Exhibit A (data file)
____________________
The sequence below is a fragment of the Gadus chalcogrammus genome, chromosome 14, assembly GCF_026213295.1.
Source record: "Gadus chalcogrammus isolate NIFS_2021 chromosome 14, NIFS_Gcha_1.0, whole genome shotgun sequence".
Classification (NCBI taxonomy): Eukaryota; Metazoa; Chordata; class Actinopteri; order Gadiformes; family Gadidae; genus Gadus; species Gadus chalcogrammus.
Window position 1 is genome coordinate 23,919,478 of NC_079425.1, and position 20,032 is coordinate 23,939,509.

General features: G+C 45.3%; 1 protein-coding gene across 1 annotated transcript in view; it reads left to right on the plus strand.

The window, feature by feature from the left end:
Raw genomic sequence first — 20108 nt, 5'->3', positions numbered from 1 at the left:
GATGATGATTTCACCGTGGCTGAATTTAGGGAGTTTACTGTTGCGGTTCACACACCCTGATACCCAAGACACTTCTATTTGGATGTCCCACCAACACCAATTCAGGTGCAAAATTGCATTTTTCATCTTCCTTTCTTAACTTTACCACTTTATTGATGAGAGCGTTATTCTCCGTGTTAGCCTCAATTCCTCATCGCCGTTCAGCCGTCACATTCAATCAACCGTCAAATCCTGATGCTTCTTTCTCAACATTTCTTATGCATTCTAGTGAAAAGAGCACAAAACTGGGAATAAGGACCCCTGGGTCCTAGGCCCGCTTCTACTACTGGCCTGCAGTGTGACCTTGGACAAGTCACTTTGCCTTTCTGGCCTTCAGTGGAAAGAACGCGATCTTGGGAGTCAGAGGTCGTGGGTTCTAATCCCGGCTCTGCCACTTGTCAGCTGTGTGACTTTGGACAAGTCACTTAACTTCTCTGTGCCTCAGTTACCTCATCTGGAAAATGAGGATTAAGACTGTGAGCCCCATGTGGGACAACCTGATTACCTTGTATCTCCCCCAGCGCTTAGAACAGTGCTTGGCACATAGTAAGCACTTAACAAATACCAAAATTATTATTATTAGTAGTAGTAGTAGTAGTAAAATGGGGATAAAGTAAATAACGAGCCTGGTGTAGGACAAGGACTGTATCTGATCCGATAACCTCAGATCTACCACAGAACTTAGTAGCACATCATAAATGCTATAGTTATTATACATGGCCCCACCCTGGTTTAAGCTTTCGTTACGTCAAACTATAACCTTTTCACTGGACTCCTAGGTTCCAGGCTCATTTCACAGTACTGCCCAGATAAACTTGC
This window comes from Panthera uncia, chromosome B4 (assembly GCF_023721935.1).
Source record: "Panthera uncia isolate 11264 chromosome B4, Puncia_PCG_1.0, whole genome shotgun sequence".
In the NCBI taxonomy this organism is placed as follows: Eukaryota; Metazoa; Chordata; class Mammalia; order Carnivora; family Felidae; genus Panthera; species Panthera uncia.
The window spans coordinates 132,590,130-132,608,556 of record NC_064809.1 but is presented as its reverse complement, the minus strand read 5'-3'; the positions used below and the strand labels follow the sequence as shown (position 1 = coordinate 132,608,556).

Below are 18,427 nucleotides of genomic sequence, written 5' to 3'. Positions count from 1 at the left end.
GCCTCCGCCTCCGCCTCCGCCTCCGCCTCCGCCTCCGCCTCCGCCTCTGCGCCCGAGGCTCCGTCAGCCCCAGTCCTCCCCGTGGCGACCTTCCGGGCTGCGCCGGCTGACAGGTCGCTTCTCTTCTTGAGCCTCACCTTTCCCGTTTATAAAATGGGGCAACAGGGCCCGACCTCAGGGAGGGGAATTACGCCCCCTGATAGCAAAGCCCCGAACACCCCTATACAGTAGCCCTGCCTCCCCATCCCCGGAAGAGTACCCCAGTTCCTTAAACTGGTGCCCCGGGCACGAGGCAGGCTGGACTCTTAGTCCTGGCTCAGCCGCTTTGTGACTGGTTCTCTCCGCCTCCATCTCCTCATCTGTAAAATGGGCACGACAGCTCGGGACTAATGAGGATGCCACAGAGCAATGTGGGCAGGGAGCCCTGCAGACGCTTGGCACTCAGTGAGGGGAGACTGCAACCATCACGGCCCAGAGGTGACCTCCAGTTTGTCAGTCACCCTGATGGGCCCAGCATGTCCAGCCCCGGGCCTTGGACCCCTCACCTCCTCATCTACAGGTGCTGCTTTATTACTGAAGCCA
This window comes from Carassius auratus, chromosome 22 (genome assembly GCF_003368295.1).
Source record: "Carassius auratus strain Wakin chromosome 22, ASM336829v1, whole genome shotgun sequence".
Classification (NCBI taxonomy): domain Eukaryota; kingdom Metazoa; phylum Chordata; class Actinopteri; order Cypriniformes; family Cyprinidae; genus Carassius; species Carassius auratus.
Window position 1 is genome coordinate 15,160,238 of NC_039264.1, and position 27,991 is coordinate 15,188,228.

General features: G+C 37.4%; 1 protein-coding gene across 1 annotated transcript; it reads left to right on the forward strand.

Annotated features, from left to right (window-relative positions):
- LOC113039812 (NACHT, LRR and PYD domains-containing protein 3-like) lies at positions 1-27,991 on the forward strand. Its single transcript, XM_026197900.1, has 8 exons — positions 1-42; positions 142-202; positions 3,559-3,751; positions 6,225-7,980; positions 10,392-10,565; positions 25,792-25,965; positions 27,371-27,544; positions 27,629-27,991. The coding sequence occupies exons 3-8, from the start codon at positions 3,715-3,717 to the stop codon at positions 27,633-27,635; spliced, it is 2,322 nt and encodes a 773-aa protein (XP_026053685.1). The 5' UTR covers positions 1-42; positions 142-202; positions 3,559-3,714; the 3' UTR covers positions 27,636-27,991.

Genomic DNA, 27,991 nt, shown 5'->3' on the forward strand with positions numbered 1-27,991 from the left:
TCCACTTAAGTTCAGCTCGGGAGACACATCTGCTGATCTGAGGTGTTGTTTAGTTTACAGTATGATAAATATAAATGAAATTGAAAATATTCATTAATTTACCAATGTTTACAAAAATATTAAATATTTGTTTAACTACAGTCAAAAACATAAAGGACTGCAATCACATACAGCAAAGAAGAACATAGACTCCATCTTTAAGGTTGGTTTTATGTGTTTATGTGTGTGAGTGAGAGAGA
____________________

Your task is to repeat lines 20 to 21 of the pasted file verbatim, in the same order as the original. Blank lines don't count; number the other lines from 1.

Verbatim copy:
Annotated features, from left to right (window-relative positions):
- LOC113039812 (NACHT, LRR and PYD domains-containing protein 3-like) lies at positions 1-27,991 on the forward strand. Its single transcript, XM_026197900.1, has 8 exons — positions 1-42; positions 142-202; positions 3,559-3,751; positions 6,225-7,980; positions 10,392-10,565; positions 25,792-25,965; positions 27,371-27,544; positions 27,629-27,991. The coding sequence occupies exons 3-8, from the start codon at positions 3,715-3,717 to the stop codon at positions 27,633-27,635; spliced, it is 2,322 nt and encodes a 773-aa protein (XP_026053685.1). The 5' UTR covers positions 1-42; positions 142-202; positions 3,559-3,714; the 3' UTR covers positions 27,636-27,991.